Lori Nawyn: At Your Wit's End and Back: Finding Peace

Susan B. Garland and Rachel L. Sheedy: Strategies Married Couples Can Use to Boost Benefits

David Muhlbaum: Smart Tax Deductions Non-Itemizers Can Claim

Jill Weisenberger, M.S., R.D.N., C.D.E : Before You Lose Your Mental Edge

Dana Dovey: Coffee Drinkers Rejoice! Your Cup Of Joe Can Prevent Death From Liver Disease

Chris Weller: Electric 'Thinking Cap' Puts Your Brain Power Into High Gear

The Kosher Gourmet by Marlene Parrish A gift of hazelnuts keeps giving --- for a variety of nutty recipes: Entree, side, soup, dessert

April 4, 2014

Rabbi David Gutterman: The Word for Nothing Means Everything

Charles Krauthammer: Kerry's folly, Chapter 3

Amy Peterson: A life of love: How to build lasting relationships with your children

John Ericson: Older Women: Save Your Heart, Prevent Stroke Don't Drink Diet

John Ericson: Why 50 million Americans will still have spring allergies after taking meds

Cameron Huddleston: Best and Worst Buys of April 2014

Stacy Rapacon: Great Mutual Funds for Young Investors

Sarah Boesveld: Teacher keeps promise to mail thousands of former students letters written by their past selves

The Kosher Gourmet by Sharon Thompson Anyone can make a salad, you say. But can they make a great salad? (SECRETS, TESTED TECHNIQUES + 4 RECIPES, INCLUDING DRESSINGS)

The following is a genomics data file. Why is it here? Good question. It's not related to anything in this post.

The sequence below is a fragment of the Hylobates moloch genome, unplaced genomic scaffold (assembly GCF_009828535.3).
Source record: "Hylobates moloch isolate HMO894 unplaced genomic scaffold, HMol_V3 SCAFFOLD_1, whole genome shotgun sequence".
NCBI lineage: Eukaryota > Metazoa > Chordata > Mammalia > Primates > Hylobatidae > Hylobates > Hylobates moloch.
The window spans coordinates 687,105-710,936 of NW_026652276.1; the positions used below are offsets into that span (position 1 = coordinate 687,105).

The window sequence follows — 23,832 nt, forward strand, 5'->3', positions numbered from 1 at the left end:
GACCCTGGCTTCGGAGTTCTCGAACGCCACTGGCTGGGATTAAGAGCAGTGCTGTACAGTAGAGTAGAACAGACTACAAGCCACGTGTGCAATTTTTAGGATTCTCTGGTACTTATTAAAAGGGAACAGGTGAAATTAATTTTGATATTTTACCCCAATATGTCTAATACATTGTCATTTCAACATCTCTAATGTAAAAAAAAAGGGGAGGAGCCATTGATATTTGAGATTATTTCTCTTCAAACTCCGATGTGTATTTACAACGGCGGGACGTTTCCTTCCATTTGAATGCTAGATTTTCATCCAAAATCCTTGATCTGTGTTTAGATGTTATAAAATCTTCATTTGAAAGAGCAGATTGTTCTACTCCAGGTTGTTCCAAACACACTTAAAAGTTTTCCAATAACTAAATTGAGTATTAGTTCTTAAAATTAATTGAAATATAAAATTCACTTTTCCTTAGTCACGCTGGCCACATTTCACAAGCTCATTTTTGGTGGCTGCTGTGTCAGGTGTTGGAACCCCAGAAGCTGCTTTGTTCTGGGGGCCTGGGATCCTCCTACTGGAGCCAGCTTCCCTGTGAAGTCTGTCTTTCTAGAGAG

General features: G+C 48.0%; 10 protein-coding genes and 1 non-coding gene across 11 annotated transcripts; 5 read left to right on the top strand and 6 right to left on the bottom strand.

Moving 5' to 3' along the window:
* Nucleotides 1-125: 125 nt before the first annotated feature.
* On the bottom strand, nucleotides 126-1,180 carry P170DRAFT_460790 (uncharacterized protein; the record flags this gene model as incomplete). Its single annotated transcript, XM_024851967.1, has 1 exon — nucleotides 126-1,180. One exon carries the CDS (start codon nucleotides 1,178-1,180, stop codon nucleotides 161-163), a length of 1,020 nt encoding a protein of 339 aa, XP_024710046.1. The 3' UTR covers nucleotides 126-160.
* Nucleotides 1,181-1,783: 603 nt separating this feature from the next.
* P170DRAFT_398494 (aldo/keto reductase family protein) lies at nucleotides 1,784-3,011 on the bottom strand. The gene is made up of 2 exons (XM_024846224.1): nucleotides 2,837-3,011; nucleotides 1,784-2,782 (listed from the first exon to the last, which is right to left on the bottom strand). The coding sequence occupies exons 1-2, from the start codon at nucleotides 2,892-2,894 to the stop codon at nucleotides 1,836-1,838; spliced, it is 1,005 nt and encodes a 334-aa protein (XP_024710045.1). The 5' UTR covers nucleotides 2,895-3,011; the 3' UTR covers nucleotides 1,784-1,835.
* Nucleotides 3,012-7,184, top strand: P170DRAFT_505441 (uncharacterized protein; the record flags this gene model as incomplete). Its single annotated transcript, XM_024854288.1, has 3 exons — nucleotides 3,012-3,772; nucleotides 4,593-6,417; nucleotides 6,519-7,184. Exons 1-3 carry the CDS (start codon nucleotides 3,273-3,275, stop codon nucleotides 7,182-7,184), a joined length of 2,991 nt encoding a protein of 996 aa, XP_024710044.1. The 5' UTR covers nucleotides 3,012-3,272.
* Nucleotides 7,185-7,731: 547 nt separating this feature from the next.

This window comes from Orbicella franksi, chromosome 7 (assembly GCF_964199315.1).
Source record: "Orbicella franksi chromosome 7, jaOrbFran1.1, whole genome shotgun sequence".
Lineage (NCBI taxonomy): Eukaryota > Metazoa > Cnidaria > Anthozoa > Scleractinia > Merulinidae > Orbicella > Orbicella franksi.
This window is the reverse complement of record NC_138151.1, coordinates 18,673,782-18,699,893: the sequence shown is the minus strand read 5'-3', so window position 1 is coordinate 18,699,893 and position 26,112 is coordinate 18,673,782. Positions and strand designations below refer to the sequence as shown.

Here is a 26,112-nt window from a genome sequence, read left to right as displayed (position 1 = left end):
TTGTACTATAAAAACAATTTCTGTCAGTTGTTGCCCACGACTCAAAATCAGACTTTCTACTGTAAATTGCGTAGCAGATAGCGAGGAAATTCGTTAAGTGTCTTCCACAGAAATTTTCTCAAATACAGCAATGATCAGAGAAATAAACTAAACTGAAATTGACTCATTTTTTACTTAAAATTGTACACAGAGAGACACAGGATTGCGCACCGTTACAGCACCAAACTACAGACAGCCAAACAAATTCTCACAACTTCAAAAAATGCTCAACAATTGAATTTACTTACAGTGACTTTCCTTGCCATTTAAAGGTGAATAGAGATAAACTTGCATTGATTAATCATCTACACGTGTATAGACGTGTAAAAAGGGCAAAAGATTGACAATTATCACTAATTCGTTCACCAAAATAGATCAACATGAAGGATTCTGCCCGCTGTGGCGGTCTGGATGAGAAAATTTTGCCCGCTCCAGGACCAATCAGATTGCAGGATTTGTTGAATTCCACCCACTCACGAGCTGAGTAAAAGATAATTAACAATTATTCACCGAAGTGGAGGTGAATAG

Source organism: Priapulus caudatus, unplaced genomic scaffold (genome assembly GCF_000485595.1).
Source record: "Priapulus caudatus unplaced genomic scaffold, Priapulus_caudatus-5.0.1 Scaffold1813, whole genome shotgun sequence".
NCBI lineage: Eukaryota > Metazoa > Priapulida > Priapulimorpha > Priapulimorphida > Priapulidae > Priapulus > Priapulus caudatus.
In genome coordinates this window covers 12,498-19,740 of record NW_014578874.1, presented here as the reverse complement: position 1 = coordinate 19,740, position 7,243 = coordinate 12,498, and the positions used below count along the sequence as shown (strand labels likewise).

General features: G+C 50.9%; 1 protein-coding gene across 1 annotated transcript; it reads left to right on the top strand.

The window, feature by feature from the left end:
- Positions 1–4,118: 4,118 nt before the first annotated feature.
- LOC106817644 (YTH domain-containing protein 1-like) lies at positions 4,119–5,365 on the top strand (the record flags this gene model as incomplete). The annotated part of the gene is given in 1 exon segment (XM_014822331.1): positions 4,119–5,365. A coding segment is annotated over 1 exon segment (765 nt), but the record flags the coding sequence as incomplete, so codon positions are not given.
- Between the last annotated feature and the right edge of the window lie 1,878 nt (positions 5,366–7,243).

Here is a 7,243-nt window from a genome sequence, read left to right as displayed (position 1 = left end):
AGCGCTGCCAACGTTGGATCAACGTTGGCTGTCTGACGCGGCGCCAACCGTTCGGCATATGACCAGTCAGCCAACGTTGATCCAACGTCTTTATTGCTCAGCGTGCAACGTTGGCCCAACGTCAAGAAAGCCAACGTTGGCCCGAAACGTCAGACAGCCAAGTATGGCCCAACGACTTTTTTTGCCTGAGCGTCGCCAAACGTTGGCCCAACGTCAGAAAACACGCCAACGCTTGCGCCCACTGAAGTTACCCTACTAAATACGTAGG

April 2, 2014

Paul Greenberg: Death and joy in the spring

Dan Barry: Should South Carolina Jews be forced to maintain this chimney built by Germans serving the Nazis?

Mayra Bitsko: Save me! An alien took over my child's personality

Frank Clayton: Get happy: 20 scientifically proven happiness activities

Susan Scutti: It's Genetic! Obesity and the 'Carb Breakdown' Gene

Lecia Bushak: Why Hand Sanitizer May Actually Harm Your Health

Stacy Rapacon: Great Funds You Can Own for $500 or Less

Cameron Huddleston: 7 Ways to Save on Home Decor

The Kosher Gourmet by Steve Petusevsky Exploring ingredients as edible-stuffed containers (TWO RECIPES + TIPS & TECHINQUES)

Jewish World Review Feb. 12, 2008 / 6 Adar I 5768

No time to spit into the wind

By Wesley Pruden

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http://www.JewishWorldReview.com | Barack Obama is hot, hot, hot. Comparisons leap to mind — Eugene McCarthy and his student legion, eager to shave, bathe and "get clean for Gene," even George Wallace in early September of '68.

The Internet is awash with tributes, declarations of undying fealty, pornographic mash notes, even love songs: "... you can barack me tonight ...." The Internet is awash with millions of dollars for the man from Illinois. If Hillary Clinton isn't terrified, she should be.

It's difficult for even the most level-headed pundits and pros to step far enough back to cast a cool-enough eye on the proceedings. Geoff Elliott, the Washington correspondent for the Australian, the national newspaper, compares the Obamafication of the American presidential campaign, or at least the Democratic half of it, to the deification of Nelson Mandella in South Africa two decades ago. He recalls the Mandella stump speech promising that "when elected every household will have a washing machine," and when the candidate actually became the president, clerks in Cape Town department stores turned away crowds of South Africans demanding their free washers and dryers.